He followed his grandmother’s heritage to New Orleans, photographing the still devastating effects of Katrina, a year after the event. His still shots bleed an eerie green light of an abandoned home in the pre-dawn, a swimming pool overtaken with algae, weeds sprouting in the cracks of the cement, a pile of trash by the cracked diving board. His show of the images raised several thousand dollars for a rebuilding fund. Walking anonymously through the streets of Crested Butte, he heard people talking about the show, its power and movement, and he realized his photography was a way to reach out to massive audiences. In October of 2006, he headed to Iran to find the humanity of his fourth grade dreams.

He returned with images of people. Young lovers leaning into each other in a secret moment. A man on his way home from work, stopping to pray in the local mosque, his shoes and plastic shopping bag laid to his side. A young girl, playfully peeking from behind her flowered scarf. The pristinely white beard of a soft-eyed man in a turban.

Tom has gone back twice to Iran since that initial visit, collecting more photographs, interviews, ambient sounds of street life – of a moped squealing by, children laughing in the park. From this, comes “pictures of you: Images of Iran,” a dynamic exhibit of Iran, an interactive 3-D still movie of photographs with sound and light.

The octagonal dome reaches 26 feet into the sky and is laid over with fabric printed with Tom’s photographs. Royal blues and rich yellows swirl in complex geometric designs, actual photographs of Persian architecture printed on the fabric. The octagonal shape in Iranian culture signifies welcoming and it is through this dome that interactors might enter the exhibit. Inside, you may meet the young woman with the green eyes, the man at the mosque, women on the kayaking team, a group of mothers and sons rocketing in the plunges of a roller coaster.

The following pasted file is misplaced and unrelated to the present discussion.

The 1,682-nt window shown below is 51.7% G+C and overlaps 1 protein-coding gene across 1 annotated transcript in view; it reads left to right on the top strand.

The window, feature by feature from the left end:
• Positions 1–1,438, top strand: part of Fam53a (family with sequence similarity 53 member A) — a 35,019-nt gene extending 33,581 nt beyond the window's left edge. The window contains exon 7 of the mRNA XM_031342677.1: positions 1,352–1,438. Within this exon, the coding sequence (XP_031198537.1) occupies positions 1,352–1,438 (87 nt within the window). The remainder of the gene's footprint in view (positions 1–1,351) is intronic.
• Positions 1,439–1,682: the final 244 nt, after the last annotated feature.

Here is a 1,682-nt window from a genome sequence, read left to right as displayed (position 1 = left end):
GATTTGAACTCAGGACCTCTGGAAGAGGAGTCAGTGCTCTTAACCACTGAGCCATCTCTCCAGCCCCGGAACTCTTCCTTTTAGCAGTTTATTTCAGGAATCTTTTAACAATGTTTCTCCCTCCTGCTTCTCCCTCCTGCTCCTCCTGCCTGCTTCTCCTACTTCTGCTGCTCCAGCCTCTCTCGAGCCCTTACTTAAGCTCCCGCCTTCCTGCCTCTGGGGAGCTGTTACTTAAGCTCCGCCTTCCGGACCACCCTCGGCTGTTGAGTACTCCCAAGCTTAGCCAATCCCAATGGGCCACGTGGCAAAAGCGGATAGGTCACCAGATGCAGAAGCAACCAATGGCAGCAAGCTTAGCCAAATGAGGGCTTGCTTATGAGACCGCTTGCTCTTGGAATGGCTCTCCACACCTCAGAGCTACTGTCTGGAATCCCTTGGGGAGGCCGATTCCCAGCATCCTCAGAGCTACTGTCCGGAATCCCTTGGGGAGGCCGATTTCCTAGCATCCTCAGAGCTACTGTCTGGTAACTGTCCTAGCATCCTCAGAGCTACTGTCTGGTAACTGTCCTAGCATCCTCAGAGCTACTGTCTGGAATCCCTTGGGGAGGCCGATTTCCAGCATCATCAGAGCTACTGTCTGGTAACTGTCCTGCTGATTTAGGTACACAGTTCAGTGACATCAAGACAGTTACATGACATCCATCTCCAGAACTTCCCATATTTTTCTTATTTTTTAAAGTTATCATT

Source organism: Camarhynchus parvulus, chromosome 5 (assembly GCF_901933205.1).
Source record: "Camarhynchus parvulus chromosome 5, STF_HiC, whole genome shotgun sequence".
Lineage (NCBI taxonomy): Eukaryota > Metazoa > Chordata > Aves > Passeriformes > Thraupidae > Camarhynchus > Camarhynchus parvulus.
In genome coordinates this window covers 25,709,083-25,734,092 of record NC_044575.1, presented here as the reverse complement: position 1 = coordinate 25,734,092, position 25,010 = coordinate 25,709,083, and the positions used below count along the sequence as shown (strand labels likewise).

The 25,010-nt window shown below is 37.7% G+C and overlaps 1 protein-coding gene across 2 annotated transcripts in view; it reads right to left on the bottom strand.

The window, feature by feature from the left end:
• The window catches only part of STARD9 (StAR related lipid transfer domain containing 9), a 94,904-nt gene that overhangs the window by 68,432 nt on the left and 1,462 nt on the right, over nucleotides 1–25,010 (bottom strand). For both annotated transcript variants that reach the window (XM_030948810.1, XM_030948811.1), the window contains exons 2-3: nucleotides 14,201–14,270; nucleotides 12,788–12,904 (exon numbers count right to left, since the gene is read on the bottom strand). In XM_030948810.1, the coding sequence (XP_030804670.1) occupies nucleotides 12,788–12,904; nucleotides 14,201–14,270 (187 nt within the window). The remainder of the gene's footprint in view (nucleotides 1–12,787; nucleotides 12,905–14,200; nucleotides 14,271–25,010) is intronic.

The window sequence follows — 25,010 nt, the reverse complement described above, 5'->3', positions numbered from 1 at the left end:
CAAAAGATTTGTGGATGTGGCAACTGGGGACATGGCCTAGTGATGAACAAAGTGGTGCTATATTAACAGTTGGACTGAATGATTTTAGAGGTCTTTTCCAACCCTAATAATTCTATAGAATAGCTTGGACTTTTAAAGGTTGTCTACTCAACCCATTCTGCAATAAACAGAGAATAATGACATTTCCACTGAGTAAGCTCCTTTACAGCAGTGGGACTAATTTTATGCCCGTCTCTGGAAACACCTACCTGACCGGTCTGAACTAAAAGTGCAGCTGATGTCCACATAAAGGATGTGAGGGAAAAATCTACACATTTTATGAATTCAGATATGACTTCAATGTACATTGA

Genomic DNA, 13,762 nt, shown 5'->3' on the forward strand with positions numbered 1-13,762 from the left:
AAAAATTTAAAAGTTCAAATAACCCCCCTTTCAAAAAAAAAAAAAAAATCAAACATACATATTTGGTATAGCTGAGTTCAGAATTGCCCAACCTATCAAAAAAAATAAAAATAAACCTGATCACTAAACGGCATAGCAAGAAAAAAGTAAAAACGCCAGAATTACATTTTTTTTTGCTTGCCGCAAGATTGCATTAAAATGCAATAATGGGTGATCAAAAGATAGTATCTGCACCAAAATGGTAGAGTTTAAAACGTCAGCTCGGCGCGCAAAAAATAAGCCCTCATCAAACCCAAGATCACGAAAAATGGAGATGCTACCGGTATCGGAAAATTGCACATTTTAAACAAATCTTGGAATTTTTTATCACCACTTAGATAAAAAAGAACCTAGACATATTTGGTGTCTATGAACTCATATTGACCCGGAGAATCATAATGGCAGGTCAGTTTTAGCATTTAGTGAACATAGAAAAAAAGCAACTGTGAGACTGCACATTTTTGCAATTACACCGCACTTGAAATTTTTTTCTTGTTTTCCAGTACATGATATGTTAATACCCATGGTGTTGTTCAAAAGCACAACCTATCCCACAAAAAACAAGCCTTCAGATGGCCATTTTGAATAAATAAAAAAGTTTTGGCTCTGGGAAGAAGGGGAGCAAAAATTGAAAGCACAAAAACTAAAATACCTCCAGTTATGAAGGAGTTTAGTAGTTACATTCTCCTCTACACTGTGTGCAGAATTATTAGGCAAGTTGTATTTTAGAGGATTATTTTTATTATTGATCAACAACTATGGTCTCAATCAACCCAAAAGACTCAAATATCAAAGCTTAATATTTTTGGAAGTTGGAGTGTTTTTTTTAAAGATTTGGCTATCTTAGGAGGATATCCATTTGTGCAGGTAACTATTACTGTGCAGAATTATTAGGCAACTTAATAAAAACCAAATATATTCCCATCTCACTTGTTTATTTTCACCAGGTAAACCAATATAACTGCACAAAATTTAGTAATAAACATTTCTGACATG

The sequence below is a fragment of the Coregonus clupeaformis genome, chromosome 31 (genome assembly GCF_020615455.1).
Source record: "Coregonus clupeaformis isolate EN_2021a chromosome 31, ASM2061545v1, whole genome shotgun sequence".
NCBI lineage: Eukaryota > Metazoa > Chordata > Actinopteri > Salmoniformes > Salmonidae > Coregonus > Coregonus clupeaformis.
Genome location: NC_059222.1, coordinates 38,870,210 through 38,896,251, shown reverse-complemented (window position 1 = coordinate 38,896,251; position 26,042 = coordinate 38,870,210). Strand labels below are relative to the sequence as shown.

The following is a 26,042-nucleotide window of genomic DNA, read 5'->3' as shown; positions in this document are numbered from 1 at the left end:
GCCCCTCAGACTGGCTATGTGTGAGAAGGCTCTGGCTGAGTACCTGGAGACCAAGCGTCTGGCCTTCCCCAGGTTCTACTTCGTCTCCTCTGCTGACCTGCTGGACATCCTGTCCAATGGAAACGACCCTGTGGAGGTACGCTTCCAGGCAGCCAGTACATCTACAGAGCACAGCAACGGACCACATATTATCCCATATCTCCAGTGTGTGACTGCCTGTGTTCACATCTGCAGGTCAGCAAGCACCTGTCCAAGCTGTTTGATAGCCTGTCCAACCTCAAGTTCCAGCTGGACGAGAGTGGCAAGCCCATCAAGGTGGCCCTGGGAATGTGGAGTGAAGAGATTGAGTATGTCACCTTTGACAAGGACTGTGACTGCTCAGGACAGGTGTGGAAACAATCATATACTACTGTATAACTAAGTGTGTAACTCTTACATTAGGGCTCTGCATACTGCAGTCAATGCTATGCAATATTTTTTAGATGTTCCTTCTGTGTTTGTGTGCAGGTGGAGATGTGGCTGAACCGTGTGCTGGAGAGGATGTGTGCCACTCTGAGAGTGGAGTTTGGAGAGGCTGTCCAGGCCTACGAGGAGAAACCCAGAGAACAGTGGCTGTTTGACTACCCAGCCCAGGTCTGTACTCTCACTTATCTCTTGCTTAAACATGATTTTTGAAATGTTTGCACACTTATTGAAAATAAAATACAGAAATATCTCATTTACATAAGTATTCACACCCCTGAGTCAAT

Your American shoulders brush those of the Iranians, the delicate and transient fibers of the fabric. You squeeze past your neighbor in the textile hallway, look into your lover’s eyes through those of a teenage boy and his mirrored lens sunglasses. Instead of observing the photographs on a wall, you walk among them as through a crowd, listening to the colloquial and spiritual meanderings of a people in a country far away. A Persian man with a Dixie Chicks t-shirt and the admiration of Americans’ freedom of speech. A 26 year-old gay man’s reverence for Samantha in Sex in the City and her freedom to express her opinions and desires. Seven hundred year old Iranian poems are interlaced throughout – their words as pertinent now as they were then.

For Tom, the point of the show is to have Americans respond, to have a reaction.
“Many Americans have strong feelings and intuitions about Iran,” he speculates, “and many of their ideas have developed in an environment tainted by ignorance and suspicion… I hope that the show will ultimately transcend the issue of Iranian/American relations. It will illustrate how Americans exercise their freedoms and privileges – including the privilege to remain uninformed about other nations and cultures without suffering any significant consequences. We’re all made of the same flesh,” he continues, “And that somehow got lost. I want this show to make that point viscerally through the humanity of Iranian citizens and the beauty of the Persian culture. The show is a mirror.”